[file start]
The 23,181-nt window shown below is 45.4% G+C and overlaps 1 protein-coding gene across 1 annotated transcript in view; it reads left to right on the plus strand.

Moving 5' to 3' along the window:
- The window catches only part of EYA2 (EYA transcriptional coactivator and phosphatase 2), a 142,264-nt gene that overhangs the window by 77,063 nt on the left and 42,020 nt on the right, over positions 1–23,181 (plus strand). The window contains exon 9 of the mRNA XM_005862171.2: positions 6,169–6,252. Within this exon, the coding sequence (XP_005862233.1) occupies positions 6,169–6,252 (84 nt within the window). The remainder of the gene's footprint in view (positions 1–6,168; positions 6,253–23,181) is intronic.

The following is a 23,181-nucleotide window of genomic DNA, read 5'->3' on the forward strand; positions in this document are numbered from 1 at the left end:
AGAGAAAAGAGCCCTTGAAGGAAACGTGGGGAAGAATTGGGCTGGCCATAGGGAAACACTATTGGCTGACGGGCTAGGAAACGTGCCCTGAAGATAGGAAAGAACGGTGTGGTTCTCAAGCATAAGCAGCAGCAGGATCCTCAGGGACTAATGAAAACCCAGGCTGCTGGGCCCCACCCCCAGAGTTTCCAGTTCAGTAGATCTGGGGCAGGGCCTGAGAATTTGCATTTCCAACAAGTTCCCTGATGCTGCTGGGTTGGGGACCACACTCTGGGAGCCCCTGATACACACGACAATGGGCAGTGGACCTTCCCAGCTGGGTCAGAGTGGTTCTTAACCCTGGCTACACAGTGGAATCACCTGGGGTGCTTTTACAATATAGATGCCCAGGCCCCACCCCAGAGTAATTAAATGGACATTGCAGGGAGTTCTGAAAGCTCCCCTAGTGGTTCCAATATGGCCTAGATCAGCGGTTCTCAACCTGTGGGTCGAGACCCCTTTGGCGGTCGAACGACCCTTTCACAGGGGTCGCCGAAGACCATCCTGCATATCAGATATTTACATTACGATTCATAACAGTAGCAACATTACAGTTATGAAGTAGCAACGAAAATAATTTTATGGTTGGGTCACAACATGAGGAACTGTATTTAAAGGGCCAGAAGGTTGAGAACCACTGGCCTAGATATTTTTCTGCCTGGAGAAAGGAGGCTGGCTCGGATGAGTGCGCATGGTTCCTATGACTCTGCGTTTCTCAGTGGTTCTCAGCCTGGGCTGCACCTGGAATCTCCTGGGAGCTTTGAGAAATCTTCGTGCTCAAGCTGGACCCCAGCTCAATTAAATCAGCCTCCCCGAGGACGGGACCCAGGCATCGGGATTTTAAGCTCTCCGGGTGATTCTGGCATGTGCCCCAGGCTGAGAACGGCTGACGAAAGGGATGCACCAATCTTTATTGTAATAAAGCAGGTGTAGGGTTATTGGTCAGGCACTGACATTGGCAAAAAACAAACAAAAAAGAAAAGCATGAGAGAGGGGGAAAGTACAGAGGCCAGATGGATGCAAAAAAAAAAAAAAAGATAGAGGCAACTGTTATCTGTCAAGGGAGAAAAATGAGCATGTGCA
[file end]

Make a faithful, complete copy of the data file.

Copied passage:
The 23,181-nt window shown below is 45.4% G+C and overlaps 1 protein-coding gene across 1 annotated transcript in view; it reads left to right on the plus strand.

Moving 5' to 3' along the window:
- The window catches only part of EYA2 (EYA transcriptional coactivator and phosphatase 2), a 142,264-nt gene that overhangs the window by 77,063 nt on the left and 42,020 nt on the right, over positions 1–23,181 (plus strand). The window contains exon 9 of the mRNA XM_005862171.2: positions 6,169–6,252. Within this exon, the coding sequence (XP_005862233.1) occupies positions 6,169–6,252 (84 nt within the window). The remainder of the gene's footprint in view (positions 1–6,168; positions 6,253–23,181) is intronic.

The following is a 23,181-nucleotide window of genomic DNA, read 5'->3' on the forward strand; positions in this document are numbered from 1 at the left end:
AGAGAAAAGAGCCCTTGAAGGAAACGTGGGGAAGAATTGGGCTGGCCATAGGGAAACACTATTGGCTGACGGGCTAGGAAACGTGCCCTGAAGATAGGAAAGAACGGTGTGGTTCTCAAGCATAAGCAGCAGCAGGATCCTCAGGGACTAATGAAAACCCAGGCTGCTGGGCCCCACCCCCAGAGTTTCCAGTTCAGTAGATCTGGGGCAGGGCCTGAGAATTTGCATTTCCAACAAGTTCCCTGATGCTGCTGGGTTGGGGACCACACTCTGGGAGCCCCTGATACACACGACAATGGGCAGTGGACCTTCCCAGCTGGGTCAGAGTGGTTCTTAACCCTGGCTACACAGTGGAATCACCTGGGGTGCTTTTACAATATAGATGCCCAGGCCCCACCCCAGAGTAATTAAATGGACATTGCAGGGAGTTCTGAAAGCTCCCCTAGTGGTTCCAATATGGCCTAGATCAGCGGTTCTCAACCTGTGGGTCGAGACCCCTTTGGCGGTCGAACGACCCTTTCACAGGGGTCGCCGAAGACCATCCTGCATATCAGATATTTACATTACGATTCATAACAGTAGCAACATTACAGTTATGAAGTAGCAACGAAAATAATTTTATGGTTGGGTCACAACATGAGGAACTGTATTTAAAGGGCCAGAAGGTTGAGAACCACTGGCCTAGATATTTTTCTGCCTGGAGAAAGGAGGCTGGCTCGGATGAGTGCGCATGGTTCCTATGACTCTGCGTTTCTCAGTGGTTCTCAGCCTGGGCTGCACCTGGAATCTCCTGGGAGCTTTGAGAAATCTTCGTGCTCAAGCTGGACCCCAGCTCAATTAAATCAGCCTCCCCGAGGACGGGACCCAGGCATCGGGATTTTAAGCTCTCCGGGTGATTCTGGCATGTGCCCCAGGCTGAGAACGGCTGACGAAAGGGATGCACCAATCTTTATTGTAATAAAGCAGGTGTAGGGTTATTGGTCAGGCACTGACATTGGCAAAAAACAAACAAAAAAGAAAAGCATGAGAGAGGGGGAAAGTACAGAGGCCAGATGGATGCAAAAAAAAAAAAAAAGATAGAGGCAACTGTTATCTGTCAAGGGAGAAAAATGAGCATGTGCA